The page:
Although this new study is unique in many ways, it’s not the first time this effect has been reported. In 2016, for instance, a key MIT study hit the headlines when neuroscientists retrieved lost memories in mice. Published in Nature, optogenetics (the use of light to control cells) was also the key technique used.

In this case, researchers were able to create a proof of concept. Although mice were studied, it became clear that even if a memory appears to be gone, it’s still there. You can read all about this study and the history of MIT’s research here.

We’re still in the early stages in terms of memory retrieval, especially in humans, but what this research shows, is that there’s a potential access issue — memories are likely not ‘lost’ forever.

I think this is not only important in terms of future research, but also for family members and caregivers. In more ways than one, a person with Alzheimer’s disease is still present. If we are able to create a non-invasive brain stimulation therapy that recreated the results found within the animal model, it would change everything.

At the very least, we now believe that memory loss in Alzheimer’s is not due to the brain’s inability to code new information. Instead, the problem lies in the memory retrieval process — and that is a step in the right direction.

Of course, now the question remains: does the long-term maintenance of memory storage decline as the disease progresses?

Although we do not yet know the answer to this question, as with any disease, early intervention is critical.

The Importance of Early Intervention

There isn’t a cure for Alzheimer’s at this moment in time, but that doesn’t mean that intervention and treatment options are available. The core issue is, patients are not often diagnosed in a timely manner. This not only reduces the effectiveness of available treatment options, but also impacts the cost-effectiveness of these treatments.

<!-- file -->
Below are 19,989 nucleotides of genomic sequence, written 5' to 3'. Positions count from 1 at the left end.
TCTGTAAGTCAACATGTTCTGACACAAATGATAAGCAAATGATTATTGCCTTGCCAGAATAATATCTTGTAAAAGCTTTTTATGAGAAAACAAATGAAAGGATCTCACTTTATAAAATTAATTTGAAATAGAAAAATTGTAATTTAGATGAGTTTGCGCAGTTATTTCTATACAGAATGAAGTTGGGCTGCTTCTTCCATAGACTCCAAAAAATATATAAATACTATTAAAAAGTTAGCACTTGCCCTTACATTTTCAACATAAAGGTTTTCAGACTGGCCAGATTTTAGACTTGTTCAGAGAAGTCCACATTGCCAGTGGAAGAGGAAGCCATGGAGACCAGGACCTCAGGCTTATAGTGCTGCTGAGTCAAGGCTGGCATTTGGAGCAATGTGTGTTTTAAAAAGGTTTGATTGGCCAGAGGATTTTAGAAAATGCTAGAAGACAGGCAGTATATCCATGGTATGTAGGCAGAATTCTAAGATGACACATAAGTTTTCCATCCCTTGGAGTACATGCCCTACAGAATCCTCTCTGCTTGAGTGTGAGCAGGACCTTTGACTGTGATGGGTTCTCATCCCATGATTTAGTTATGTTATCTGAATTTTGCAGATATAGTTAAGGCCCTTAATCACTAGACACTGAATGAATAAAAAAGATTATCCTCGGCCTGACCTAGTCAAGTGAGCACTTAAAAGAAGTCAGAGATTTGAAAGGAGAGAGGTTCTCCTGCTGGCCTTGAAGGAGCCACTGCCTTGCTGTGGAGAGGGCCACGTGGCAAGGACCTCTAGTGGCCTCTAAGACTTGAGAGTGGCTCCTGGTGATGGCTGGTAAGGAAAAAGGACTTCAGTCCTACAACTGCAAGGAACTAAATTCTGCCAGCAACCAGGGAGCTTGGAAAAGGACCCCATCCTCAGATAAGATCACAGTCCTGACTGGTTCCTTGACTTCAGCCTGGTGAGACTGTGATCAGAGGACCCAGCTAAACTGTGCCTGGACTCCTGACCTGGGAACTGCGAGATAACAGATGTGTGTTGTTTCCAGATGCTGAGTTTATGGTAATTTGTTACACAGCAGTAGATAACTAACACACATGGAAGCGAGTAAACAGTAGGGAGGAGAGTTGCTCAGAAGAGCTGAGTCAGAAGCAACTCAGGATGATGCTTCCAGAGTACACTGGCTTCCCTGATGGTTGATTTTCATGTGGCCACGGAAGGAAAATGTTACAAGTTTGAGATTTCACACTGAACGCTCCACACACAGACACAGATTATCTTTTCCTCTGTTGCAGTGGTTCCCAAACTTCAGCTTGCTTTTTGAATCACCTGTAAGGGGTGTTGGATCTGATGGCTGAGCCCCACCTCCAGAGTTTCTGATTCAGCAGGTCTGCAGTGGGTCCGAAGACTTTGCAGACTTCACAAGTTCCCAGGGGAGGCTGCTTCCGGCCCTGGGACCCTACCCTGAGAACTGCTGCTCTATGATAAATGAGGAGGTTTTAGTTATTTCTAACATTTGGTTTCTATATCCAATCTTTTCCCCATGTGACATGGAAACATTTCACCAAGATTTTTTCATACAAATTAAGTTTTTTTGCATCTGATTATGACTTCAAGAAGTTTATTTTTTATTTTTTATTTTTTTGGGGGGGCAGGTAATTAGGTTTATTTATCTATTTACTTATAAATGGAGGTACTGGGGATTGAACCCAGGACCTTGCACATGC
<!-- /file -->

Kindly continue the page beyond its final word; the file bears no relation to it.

Considering approximately one-third of all Alzheimer’s cases may be preventable due to modifiable risk factors, it’s important to understand your risk. If you already have a family history of Alzheimer’s, focus on factors such as midlife obesity, diabetes, hypertension, and smoking.

After all, it’s believed that Alzheimer’s begins to develop 20 to 30 years before the first symptoms surface. That is why education is such a powerful tool. When you better understand what may cause Alzheimer’s, you can take steps to reduce your risk decades in advance.

If you believe that you’re already experiencing signs of cognitive impairment, BrainTest is an ideal assessment tool. The scientifically-validated app can detect potential warning signs, so that you and your doctor can address your current brain health.

Access the science behind BrainTest here — and understand the most powerful risk factors to protect yourself. Taking proactive action today, could mean a world of difference one, five, or even thirty years down the road.

Krista Hillis has a B.A.Sc degree, specializing in neuroscience and psychology. She is actively involved in the mental health and caregiving community, aiming to help others. Krista is also passionate about nutrition and the ways in which lifestyle choices affect and influence the human brain.